Deciphering oils’ omega code
November 11, 2008 By Dr. John Michaelides
Most consumers now understand that not all oils and fats are bad for
the body, with healthy oils moving to the forefront of consumer
interest. This is not a phenomenon that will fade away. In fact, it’s
expected that consumer interest in healthy oils will continue to grow,
boosting the markets for such products.
Most consumers now understand that not all oils and fats are bad for the body, with healthy oils moving to the forefront of consumer interest. This is not a phenomenon that will fade away. In fact, it’s expected that consumer interest in healthy oils will continue to grow, boosting the markets for such products.
The reason for such optimism is that the science behind the health benefits of omega-3 oils is solid. More than 6,000 scientific studies, of which 1,000 are actual clinical trials, have examined the health benefits of omega-3 oils, with the great majority confirming positive results. The scientific evidence supports multiple health benefits, including cardiovascular and immune system health; improvement of cognitive performance as well as normal development of the brain in children; and overall infant health and vision. Plus, omega-3 oils possibly play a role in the fight against Alzheimer’s disease.
Perhaps linked to cognitive improvement, studies have shown that omega-3s in the diet can improve depression, mood and behaviour. A small number of animal studies show that these oils may play a role in the prevention of certain cancers. Early research has shown that omega-3 oils, particularly from marine sources (EPA and DHA), might reduce the risk of developing age-related macular degeneration. Other evidence points to the importance of DHA during pregnancy for the healthy development of the newborn.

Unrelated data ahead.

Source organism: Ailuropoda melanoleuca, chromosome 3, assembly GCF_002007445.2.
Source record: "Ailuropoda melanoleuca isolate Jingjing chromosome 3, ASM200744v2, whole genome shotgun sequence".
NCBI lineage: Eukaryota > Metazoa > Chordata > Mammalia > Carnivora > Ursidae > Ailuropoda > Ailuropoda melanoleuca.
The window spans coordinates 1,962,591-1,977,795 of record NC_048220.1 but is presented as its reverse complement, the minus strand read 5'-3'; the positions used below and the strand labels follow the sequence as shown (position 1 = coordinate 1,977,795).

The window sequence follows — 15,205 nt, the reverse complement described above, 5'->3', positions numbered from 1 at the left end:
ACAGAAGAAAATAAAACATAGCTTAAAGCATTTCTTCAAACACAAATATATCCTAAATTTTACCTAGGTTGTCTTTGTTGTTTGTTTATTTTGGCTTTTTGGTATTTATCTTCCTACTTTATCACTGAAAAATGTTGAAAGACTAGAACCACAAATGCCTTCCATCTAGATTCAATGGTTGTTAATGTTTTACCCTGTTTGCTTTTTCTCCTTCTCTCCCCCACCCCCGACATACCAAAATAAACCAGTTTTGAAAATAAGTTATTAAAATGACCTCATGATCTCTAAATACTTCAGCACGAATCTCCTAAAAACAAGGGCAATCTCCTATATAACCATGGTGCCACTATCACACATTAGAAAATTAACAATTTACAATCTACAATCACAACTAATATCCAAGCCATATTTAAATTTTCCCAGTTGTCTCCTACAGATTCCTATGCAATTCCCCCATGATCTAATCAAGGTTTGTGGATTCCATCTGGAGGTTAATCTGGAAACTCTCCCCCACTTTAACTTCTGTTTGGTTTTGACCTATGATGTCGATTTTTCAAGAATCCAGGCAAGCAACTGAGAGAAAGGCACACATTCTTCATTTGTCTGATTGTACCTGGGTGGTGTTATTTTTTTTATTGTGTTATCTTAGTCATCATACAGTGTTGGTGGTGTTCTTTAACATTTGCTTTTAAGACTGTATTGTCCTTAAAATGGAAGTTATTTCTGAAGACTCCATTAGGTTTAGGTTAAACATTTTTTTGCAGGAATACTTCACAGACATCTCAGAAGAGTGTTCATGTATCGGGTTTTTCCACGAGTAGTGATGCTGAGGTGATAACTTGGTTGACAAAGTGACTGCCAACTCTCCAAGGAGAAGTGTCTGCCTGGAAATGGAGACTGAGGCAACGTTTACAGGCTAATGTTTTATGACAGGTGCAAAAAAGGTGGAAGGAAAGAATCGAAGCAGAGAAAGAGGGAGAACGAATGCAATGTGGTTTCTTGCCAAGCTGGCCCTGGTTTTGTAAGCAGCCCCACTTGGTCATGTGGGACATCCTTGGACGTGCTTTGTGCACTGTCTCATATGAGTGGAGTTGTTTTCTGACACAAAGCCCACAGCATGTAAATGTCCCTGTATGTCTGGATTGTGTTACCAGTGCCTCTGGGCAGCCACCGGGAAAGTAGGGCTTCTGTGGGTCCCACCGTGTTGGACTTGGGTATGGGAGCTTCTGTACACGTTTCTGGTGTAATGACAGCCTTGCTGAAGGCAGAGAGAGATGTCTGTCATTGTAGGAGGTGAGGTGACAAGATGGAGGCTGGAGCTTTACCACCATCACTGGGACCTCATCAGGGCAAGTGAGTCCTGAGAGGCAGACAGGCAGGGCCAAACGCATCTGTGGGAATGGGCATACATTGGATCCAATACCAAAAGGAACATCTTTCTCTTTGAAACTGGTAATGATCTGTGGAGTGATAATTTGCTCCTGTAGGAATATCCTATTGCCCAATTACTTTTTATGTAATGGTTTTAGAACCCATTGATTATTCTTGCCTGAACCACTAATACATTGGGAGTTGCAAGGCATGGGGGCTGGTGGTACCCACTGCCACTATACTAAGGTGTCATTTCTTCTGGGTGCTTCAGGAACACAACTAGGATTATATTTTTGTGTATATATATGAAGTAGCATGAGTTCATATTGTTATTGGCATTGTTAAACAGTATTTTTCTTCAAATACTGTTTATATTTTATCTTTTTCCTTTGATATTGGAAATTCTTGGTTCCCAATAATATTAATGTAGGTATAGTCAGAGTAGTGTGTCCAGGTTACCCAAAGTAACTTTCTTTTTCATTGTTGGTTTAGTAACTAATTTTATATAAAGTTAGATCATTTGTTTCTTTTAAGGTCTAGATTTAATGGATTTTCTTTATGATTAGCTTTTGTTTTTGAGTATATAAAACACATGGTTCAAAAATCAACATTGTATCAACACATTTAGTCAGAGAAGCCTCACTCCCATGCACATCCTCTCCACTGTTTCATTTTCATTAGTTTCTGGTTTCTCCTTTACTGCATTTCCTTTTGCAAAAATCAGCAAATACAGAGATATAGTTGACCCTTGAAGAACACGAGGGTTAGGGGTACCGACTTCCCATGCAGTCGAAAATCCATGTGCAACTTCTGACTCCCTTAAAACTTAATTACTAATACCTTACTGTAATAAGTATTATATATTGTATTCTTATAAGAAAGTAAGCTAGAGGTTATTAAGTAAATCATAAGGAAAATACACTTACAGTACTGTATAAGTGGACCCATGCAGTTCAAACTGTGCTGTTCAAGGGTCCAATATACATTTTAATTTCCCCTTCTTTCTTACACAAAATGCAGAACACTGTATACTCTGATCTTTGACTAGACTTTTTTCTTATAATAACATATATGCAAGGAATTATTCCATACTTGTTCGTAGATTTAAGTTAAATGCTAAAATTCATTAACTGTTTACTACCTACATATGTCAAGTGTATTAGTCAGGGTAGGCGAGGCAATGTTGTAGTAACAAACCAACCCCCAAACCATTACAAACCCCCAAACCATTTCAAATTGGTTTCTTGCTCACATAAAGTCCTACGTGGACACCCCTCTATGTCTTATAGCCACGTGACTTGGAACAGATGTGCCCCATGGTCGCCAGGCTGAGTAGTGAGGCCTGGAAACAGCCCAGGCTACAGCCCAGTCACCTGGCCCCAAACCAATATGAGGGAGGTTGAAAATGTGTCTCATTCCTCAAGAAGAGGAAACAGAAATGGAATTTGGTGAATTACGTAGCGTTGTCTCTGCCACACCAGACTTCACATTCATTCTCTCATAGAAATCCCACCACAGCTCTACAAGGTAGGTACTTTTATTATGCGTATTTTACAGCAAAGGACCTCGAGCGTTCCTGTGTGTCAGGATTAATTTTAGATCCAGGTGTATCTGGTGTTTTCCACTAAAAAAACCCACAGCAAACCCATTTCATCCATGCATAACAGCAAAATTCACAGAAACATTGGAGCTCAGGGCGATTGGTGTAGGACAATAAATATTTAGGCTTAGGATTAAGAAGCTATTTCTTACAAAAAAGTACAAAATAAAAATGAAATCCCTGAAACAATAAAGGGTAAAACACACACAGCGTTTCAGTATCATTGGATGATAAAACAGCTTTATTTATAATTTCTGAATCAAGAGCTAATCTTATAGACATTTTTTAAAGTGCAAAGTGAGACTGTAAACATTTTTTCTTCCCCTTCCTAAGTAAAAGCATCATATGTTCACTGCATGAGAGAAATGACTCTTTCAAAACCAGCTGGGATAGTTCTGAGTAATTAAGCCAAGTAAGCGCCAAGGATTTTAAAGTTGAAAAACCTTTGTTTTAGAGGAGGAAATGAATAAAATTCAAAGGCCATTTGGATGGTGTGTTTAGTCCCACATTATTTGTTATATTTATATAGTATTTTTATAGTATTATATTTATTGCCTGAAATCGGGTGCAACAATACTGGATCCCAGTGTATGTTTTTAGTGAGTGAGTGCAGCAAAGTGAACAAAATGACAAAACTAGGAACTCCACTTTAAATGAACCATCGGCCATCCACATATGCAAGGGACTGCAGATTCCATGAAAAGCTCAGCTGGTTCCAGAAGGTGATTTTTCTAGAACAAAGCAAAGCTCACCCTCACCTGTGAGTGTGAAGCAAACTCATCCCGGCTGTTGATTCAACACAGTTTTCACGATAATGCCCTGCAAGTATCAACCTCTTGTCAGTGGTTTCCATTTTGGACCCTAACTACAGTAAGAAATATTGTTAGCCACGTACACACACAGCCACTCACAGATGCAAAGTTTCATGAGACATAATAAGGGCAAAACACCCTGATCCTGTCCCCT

In addition to health, there is evidence that omega-3 oils contribute to skin and hair improvements and they are beginning to find their way into the cosmeceuticals market. The evidence for the health benefits of omega-3s — particularly EPA and DHA found in fish and some kinds of algae — is abundant and, as a result, consumers are becoming well aware and are seeking products with these ingredients.
The demand is growing and the market is increasing, perhaps moving away from the niche to the mainstream. The global market for food products containing omega and other healthy oils is exploding. Various reports suggest that the combined market of foods containing DHA, EPA and ALA in the United States is worth close to $2 billion, and they predict that the market will reach $7 billion by 2011.
Although there are several types of healthy oils, the market is focused on three. These, in simple terms, are: ALA or alpha linolenic acid, a plant origin omega-3 with 18 carbon atoms; EPA or eicosapentaenoic acid; and DHA docosahexaenoic acid with 20 and 22 carbon atoms, respectively, and both of marine origin.